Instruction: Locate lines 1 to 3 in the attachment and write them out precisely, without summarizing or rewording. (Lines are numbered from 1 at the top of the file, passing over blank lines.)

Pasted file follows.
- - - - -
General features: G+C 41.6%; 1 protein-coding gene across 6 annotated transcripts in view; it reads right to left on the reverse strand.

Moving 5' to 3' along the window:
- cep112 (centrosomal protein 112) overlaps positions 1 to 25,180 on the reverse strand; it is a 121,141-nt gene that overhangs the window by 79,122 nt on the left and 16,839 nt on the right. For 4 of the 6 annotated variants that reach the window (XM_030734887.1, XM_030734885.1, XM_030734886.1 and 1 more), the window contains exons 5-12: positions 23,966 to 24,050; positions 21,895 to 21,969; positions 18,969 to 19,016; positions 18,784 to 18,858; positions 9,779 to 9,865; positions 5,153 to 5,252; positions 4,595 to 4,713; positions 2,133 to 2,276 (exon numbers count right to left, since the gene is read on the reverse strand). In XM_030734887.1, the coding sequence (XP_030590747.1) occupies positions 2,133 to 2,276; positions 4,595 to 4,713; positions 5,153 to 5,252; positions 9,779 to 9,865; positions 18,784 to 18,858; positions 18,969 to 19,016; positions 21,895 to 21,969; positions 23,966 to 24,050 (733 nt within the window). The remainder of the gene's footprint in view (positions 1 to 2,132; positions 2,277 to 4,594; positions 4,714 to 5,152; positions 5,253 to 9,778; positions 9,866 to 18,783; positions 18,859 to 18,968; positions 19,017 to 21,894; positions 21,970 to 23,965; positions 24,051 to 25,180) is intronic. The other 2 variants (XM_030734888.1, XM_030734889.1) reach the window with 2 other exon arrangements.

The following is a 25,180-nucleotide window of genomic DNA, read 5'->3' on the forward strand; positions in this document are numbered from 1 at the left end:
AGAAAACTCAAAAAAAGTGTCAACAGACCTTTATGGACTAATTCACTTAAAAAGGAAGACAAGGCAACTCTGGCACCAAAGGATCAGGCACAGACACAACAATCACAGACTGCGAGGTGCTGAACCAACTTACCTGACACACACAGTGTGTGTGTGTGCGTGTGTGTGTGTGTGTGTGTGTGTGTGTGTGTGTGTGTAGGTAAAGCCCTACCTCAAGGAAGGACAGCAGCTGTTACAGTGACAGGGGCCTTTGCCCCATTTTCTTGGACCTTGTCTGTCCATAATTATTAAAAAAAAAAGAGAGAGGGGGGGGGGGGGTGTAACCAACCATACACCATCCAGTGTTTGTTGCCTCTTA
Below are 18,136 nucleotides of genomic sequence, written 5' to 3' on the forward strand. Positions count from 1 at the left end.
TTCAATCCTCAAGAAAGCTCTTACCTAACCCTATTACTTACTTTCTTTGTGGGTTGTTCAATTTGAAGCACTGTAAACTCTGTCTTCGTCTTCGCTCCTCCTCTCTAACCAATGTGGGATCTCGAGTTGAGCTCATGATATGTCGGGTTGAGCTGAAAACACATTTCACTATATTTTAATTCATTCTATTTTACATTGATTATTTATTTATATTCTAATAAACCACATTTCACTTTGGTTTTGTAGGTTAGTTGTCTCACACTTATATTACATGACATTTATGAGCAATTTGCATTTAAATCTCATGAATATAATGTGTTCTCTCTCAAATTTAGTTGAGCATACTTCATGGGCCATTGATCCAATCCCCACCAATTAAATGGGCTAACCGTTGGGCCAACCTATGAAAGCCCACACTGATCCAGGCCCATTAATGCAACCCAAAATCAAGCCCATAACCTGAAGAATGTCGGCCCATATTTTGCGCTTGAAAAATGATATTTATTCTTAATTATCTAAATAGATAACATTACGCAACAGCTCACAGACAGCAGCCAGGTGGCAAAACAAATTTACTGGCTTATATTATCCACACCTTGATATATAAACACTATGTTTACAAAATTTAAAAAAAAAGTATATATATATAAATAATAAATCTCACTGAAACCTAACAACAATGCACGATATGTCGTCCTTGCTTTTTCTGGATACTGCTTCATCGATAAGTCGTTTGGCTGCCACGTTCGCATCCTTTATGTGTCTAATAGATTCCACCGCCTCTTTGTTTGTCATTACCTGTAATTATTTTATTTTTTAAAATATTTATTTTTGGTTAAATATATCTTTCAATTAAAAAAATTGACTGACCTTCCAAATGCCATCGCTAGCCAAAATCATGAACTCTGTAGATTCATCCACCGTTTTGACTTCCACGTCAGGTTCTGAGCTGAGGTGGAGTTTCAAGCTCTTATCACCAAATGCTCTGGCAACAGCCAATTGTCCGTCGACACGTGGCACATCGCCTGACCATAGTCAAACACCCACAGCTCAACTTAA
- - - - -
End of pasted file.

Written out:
General features: G+C 41.6%; 1 protein-coding gene across 6 annotated transcripts in view; it reads right to left on the reverse strand.

Moving 5' to 3' along the window:
- cep112 (centrosomal protein 112) overlaps positions 1 to 25,180 on the reverse strand; it is a 121,141-nt gene that overhangs the window by 79,122 nt on the left and 16,839 nt on the right. For 4 of the 6 annotated variants that reach the window (XM_030734887.1, XM_030734885.1, XM_030734886.1 and 1 more), the window contains exons 5-12: positions 23,966 to 24,050; positions 21,895 to 21,969; positions 18,969 to 19,016; positions 18,784 to 18,858; positions 9,779 to 9,865; positions 5,153 to 5,252; positions 4,595 to 4,713; positions 2,133 to 2,276 (exon numbers count right to left, since the gene is read on the reverse strand). In XM_030734887.1, the coding sequence (XP_030590747.1) occupies positions 2,133 to 2,276; positions 4,595 to 4,713; positions 5,153 to 5,252; positions 9,779 to 9,865; positions 18,784 to 18,858; positions 18,969 to 19,016; positions 21,895 to 21,969; positions 23,966 to 24,050 (733 nt within the window). The remainder of the gene's footprint in view (positions 1 to 2,132; positions 2,277 to 4,594; positions 4,714 to 5,152; positions 5,253 to 9,778; positions 9,866 to 18,783; positions 18,859 to 18,968; positions 19,017 to 21,894; positions 21,970 to 23,965; positions 24,051 to 25,180) is intronic. The other 2 variants (XM_030734888.1, XM_030734889.1) reach the window with 2 other exon arrangements.